“This is a campaign of big, bold ideas, and I’m trying to make them happen,” Polis said. “We want a Colorado that works for everybody.”

At the federal level, Polis has long been a proponent of the big, bold idea of cannabis legalization. During his time in Washington, DC, he’s championed numerous measures to protect state-legal cannabis. Back at the end of March, Polis introduced a bill called the Regulate Marijuana Like Alcohol Act, that would remove cannabis from the Controlled Substances Act and regulate it like alcohol.

In February, he and other federal lawmakers launched the Congressional Cannabis Caucus, a bipartisan group dedicated to promoting and protecting the legal cannabis industry.

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Polis joins the race to become governor after taking a fairly unusual path to Congress. In college, he co-founded and sold the tech firm American Information Systems. He then co-founded an electronic greeting card website, Bluemountain.com, which he sold for more than $350 million.

Polis is reported to have a net worth of over $90 million dollars, making him one of the richest members of Congress. That will be important as he attempts to make his way through a stacked and competitive gubernatorial race. Among those who’ve their hats in the ring so far are fellow Congressman Ed Perlmutter, former state Sen. Mike Johnson, Mitt Romney nephew Doug Robinson, and an assortment of others.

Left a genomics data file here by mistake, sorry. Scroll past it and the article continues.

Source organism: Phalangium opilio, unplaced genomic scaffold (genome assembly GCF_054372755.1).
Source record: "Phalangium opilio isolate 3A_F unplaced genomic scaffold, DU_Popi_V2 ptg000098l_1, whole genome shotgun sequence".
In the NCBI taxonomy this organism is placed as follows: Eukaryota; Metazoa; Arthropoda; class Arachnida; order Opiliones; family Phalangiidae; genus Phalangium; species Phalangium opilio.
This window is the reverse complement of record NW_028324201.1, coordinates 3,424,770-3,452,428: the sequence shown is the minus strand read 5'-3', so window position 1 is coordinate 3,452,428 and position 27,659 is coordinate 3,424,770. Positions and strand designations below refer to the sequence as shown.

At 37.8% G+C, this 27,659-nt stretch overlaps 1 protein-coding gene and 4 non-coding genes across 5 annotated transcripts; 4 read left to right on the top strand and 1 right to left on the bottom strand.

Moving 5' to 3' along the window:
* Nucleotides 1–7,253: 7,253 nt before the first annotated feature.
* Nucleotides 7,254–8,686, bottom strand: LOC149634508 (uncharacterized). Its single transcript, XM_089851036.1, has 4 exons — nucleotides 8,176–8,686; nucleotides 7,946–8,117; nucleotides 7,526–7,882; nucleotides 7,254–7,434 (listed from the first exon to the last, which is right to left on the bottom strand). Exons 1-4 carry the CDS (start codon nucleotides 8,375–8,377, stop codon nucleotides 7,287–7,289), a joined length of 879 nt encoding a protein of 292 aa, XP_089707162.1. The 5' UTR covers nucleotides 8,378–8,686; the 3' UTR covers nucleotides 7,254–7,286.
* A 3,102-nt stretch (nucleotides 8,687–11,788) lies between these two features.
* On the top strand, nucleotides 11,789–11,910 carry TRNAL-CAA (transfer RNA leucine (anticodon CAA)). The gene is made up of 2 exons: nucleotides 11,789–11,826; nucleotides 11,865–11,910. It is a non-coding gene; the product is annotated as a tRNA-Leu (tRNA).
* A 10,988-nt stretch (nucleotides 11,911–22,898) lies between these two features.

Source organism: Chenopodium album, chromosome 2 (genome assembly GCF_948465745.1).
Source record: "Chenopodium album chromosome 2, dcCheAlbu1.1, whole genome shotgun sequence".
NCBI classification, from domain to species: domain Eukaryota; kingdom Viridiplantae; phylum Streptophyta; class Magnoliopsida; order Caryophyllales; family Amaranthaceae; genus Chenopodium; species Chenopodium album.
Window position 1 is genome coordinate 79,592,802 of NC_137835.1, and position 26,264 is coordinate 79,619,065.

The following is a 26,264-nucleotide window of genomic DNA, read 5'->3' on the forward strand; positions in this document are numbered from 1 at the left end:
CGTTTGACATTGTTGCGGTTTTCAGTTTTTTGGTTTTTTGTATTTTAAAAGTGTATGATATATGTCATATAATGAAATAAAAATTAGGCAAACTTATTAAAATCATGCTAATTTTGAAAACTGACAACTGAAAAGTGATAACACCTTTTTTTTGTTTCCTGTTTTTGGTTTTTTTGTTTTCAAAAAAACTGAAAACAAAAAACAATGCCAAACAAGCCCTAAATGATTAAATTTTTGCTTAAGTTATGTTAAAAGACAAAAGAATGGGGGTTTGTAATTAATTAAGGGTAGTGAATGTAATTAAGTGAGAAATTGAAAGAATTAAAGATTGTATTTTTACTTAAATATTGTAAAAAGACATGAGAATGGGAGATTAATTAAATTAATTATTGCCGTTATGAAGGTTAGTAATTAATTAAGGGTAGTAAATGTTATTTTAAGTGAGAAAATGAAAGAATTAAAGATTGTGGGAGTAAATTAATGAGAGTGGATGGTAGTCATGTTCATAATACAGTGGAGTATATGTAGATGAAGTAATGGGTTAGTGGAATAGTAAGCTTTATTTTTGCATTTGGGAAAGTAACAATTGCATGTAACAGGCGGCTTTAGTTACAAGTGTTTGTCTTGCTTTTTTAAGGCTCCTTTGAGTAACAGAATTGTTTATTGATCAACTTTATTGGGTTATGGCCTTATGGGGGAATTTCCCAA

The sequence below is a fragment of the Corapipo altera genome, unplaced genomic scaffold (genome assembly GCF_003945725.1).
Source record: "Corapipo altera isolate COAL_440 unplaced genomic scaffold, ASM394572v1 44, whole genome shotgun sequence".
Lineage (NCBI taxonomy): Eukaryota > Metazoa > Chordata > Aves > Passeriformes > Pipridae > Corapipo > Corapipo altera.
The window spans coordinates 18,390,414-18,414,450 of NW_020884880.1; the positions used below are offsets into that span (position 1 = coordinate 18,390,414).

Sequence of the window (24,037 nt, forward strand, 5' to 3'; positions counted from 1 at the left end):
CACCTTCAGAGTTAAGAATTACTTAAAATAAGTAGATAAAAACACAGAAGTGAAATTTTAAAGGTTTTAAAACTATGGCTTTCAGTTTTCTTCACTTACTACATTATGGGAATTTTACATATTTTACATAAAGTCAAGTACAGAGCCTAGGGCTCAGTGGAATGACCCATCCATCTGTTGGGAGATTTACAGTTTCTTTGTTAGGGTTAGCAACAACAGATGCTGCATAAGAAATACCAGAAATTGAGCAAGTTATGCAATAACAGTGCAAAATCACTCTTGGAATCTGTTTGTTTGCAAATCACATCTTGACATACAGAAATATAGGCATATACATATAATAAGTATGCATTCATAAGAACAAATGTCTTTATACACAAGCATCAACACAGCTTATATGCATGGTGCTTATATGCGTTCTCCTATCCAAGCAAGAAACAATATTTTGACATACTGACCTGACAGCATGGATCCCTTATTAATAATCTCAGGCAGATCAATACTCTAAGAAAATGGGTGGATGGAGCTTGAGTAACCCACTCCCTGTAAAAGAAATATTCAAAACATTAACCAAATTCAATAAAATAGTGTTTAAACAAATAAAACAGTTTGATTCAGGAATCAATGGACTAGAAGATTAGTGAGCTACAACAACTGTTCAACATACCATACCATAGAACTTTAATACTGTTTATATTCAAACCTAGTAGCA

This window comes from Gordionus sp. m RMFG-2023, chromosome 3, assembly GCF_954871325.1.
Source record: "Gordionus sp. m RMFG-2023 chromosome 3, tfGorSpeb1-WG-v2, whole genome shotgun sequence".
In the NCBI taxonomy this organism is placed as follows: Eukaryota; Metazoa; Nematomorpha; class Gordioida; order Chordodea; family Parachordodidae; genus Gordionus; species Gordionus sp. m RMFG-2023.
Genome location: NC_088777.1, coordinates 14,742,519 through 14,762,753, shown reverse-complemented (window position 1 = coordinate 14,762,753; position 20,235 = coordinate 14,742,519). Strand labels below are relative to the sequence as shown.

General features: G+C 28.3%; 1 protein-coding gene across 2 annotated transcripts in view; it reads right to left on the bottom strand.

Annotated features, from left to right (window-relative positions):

When Polis officially launches his governor’s bid, he’s expected to use some of his own funds to foot the campaign. He’s expected to face a fight in Colorado’s powerful oil and gas sector, which employs tens of thousands.

If Polis were to win, he’d make history as Colorado’s first openly gay governor. He’s currently the first openly gay parent to serve in Congress.

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Thank you for visiting MDMMCC.com, the premier Medical Marijuana Certification Center in Maryland. Our Mission at the Maryland Medical Marijuana Certification Clinics (MDMMCC) is to provide the certification necessary for qualified patients to obtain Medical Marijuana in compliance with the Maryland Medical Marijuana Laws in the State of Maryland.  MDMMCC will have offices open throughout Maryland.

Colorado Cannabis Market Funds Busts of Illegal Growers

DENVER (AP) — The first recreational cannabis market in the U.S. notched another marijuana first Thursday when Colorado started using marijuana taxes to fund police efforts to crack down on illegal growing operations.

A measure signed into law by Gov. John Hickenlooper sets aside nearly $6 million a year in Colorado marijuana tax revenue to reimburse police for investigating black-market marijuana activity that authorities say has increased since the state legalized recreational marijuana in 2012.